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Author Topic: Need help with identifying welding job intersections with computer vision  (Read 1699 times)

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Offline yashmaniacTopic starter

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Hi,
Before I begin, I'd like to mention that I'm a complete novice in the field of image processing. I just need to know if this is possible before putting time and energy into it.

Consider there are two plates to be welded. My idea is to have a camera take video input, identify the profile of the intersection of the two plates using a processor, and work out the 3 dimensional coordinates of the profile, and relay the information to another system.
My question: Is is possible to derive the shape of the profile and the 3d coordinates of the intersection, from a video?
Also, if yes, then could anyone give me an idea as to what it may entail?
 

Offline mklrobo

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 8) Cool problem!   8)
I can offer only logical options; I am stumped at the programming of the Axon. I expect to
overcome this soon.
The tutorials in this forum cover camera AI. I do not know if there is enough information for you
to use to your advantage. There are some instructive videos in the video section that may offer options too.
Your request;
My question: Is it possible to derive the shape of the profile and the 3d coordinates of the intersection, from a video?
My response would be, yes, but may be expensive, depending on your objectives.
Industry used lasers in a calibrated area to determine the dimensions of your pieces to be welded. information from
video itself may prove problematic, because of scale and possibilitiy of optical illusions. (?)
Scale, space, emplacement of video are factors to be considered.
Cameras can pick up different spectral emissions, which may add to your advantage, as well as depth perception. (?)
Good Luck!  :) :D ;D

Offline yashmaniacTopic starter

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Thanks,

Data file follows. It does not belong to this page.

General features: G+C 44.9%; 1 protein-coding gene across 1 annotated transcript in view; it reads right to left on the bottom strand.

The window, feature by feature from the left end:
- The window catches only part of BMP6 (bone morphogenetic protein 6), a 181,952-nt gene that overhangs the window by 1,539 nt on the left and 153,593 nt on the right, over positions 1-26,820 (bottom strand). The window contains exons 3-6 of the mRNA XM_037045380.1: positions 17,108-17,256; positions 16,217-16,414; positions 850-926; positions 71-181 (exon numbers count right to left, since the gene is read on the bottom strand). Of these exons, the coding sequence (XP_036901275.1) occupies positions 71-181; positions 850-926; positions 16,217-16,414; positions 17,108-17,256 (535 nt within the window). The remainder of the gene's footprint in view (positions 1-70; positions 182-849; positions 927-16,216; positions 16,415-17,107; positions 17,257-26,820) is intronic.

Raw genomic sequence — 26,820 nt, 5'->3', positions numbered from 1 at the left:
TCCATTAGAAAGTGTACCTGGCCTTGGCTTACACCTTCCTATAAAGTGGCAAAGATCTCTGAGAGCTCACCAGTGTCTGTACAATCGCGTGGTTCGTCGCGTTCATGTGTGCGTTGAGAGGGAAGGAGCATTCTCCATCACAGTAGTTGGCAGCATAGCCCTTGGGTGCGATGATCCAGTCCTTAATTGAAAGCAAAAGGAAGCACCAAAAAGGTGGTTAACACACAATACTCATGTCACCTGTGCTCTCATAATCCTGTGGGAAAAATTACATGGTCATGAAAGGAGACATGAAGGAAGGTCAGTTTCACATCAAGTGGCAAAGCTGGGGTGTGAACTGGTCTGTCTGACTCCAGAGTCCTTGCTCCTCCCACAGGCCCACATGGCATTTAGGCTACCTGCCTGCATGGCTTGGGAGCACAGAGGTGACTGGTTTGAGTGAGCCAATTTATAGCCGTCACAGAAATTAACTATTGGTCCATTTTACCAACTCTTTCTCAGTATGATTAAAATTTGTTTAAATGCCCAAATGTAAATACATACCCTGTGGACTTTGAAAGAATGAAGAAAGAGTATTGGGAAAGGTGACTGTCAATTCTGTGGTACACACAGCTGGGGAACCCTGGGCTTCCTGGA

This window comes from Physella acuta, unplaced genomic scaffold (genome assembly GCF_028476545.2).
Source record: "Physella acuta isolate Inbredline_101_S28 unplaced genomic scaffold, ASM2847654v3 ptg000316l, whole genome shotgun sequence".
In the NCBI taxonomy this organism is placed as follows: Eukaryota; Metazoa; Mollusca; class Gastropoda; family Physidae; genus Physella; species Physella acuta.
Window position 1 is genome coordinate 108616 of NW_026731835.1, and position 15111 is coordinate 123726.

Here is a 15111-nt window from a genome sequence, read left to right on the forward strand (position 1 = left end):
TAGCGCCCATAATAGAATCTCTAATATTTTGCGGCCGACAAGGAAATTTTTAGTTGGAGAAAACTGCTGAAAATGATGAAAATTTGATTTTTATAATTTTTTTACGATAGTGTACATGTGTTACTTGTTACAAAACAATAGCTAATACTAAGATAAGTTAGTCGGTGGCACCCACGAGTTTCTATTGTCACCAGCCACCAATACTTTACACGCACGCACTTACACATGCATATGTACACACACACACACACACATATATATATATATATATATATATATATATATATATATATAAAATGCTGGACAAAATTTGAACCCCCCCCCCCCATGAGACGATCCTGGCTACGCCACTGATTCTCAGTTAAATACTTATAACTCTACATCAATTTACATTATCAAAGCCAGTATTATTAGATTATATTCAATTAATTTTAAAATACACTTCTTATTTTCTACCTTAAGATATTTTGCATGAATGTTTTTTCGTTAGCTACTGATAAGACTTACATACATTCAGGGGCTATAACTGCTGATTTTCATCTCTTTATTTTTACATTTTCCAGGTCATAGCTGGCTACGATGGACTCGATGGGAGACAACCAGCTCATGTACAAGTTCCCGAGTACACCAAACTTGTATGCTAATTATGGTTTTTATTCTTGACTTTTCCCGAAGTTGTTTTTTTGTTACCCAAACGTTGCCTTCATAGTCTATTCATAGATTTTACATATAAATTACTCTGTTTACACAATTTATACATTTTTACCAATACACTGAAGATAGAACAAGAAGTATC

I did imagine something like that would be the issue. But would it be possible to get accurate coordinates using 2 or more cameras?
The optical illusions would be avoided, and most angles should be covered that way. Also, I was planning to use a sort of landmark in the field of vision which would basically be a reference as by having its distance from the camera known.
What I need to know is, will this method give me accurate enough coordinates so that, say a robot arm can trace them and complete the weld? 

Offline mklrobo

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 ;D Hello!
your request;
Is it possible to derive the shape of the profile and the 3d coordinates of the intersection, from a video?
I had been thumbing through some tech papers, and ran across some options. The goal you seek may lie
in video forensics. (If this was CSI, we'd have the answer in an hour. Ha!  ;) )
If this could be done (cheaply), people in this forum, like Kobratek, could use this to convert
parts to dimensions in no time. Obviously, more information is needed, but maybe still on the right
track.
I had to provide an accurate scale of a part at work, and so, I put a grid in the background of the picture.
This provided scale and angle perspective.  8) In that context, if you had three cameras in an X, Y,  and Z coordinate position from the target, that may be a starting point for your goal. If the cameras could be adjusted to focus on certain distances from their position, maybe this would give "layers"